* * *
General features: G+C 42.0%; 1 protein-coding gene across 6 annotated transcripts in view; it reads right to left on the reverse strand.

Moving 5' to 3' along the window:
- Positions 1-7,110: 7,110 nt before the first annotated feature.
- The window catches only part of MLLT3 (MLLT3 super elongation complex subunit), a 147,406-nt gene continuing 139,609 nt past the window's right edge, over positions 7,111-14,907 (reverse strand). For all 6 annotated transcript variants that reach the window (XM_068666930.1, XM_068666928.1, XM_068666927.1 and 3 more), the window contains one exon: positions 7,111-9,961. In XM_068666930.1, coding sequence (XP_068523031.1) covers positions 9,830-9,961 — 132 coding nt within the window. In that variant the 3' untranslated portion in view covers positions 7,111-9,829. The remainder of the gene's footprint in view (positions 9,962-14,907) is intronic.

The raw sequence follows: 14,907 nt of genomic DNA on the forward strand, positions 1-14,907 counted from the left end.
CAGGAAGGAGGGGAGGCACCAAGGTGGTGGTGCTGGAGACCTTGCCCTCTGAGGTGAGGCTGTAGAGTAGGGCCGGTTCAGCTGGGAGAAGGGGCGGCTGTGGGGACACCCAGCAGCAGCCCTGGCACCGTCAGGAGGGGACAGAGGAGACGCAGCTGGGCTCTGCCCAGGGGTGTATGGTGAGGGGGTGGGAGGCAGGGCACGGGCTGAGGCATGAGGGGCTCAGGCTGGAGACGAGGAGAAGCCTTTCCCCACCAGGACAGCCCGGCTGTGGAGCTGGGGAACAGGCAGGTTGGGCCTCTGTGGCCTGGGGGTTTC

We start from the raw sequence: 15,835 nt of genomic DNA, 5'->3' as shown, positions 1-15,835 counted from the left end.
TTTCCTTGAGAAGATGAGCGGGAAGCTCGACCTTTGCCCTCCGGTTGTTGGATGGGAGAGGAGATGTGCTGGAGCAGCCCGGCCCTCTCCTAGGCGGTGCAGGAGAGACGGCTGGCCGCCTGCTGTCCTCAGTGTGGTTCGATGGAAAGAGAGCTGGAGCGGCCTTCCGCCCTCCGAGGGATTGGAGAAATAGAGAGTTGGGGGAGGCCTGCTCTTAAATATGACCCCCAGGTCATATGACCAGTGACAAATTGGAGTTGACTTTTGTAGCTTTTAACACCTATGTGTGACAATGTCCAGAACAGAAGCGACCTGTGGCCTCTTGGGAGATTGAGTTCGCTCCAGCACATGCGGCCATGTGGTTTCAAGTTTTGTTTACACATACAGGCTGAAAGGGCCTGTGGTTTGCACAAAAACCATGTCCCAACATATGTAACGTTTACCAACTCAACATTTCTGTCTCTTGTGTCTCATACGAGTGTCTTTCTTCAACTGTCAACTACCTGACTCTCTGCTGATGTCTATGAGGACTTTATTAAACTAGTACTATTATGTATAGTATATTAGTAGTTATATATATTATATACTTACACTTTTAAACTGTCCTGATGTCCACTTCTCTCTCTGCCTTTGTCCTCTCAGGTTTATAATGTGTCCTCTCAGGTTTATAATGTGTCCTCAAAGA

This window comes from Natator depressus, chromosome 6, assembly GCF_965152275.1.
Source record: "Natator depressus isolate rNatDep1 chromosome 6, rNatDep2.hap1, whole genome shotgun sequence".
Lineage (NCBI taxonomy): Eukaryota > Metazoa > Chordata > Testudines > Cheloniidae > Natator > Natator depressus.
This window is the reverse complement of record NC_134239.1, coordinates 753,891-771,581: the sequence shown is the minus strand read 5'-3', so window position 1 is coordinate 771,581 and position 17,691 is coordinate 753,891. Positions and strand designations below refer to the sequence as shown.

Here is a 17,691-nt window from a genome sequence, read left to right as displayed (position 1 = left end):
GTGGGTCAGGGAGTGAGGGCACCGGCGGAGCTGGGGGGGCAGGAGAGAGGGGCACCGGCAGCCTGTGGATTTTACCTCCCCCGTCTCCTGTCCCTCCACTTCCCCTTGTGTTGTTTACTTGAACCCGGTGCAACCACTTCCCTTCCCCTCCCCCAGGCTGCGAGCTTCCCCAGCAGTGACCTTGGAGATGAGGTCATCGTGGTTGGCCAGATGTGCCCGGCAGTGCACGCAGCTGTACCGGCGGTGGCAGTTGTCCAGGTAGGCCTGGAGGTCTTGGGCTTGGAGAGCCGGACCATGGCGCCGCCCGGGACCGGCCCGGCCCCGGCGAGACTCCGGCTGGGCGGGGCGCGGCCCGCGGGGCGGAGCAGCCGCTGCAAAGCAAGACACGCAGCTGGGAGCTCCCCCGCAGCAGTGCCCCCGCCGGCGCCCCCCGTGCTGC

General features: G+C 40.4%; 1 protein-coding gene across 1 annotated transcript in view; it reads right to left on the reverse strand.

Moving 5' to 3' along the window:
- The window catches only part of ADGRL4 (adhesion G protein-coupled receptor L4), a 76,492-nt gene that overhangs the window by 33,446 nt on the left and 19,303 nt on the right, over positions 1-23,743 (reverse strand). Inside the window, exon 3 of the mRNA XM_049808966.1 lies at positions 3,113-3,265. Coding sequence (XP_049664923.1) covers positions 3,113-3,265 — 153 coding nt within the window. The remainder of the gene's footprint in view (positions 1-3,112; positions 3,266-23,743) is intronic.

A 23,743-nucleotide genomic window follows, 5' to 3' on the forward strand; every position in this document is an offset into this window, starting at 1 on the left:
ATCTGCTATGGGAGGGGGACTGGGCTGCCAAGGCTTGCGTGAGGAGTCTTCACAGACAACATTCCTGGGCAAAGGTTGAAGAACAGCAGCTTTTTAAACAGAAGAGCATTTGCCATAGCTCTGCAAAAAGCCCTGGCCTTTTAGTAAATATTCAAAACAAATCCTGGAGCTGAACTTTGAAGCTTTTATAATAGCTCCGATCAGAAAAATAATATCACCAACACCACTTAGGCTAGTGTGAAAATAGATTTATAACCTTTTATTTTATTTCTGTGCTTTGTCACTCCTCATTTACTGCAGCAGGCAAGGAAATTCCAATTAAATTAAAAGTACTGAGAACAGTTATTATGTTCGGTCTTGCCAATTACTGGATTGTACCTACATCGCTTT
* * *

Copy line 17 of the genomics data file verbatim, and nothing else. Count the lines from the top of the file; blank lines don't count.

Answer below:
- The window catches only part of ADGRL4 (adhesion G protein-coupled receptor L4), a 76,492-nt gene that overhangs the window by 33,446 nt on the left and 19,303 nt on the right, over positions 1-23,743 (reverse strand). Inside the window, exon 3 of the mRNA XM_049808966.1 lies at positions 3,113-3,265. Coding sequence (XP_049664923.1) covers positions 3,113-3,265 — 153 coding nt within the window. The remainder of the gene's footprint in view (positions 1-3,112; positions 3,266-23,743) is intronic.